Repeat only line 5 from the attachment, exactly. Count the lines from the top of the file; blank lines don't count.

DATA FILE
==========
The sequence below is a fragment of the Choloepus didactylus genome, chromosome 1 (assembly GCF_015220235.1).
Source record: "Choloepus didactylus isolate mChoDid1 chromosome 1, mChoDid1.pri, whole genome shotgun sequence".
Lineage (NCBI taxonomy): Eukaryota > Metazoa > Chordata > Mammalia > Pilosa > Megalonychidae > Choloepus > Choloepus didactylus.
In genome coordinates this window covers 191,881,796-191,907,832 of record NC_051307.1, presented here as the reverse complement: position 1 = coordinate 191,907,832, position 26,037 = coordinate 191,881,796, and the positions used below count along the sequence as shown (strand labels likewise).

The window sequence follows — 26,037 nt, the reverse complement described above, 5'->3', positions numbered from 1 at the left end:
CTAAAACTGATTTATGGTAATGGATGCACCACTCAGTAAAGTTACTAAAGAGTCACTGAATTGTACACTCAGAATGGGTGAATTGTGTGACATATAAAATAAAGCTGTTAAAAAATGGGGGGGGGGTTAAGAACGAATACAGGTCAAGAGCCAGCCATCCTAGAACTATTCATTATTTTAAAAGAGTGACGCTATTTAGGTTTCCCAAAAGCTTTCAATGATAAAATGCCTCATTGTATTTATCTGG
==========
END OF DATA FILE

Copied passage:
The window sequence follows — 26,037 nt, the reverse complement described above, 5'->3', positions numbered from 1 at the left end: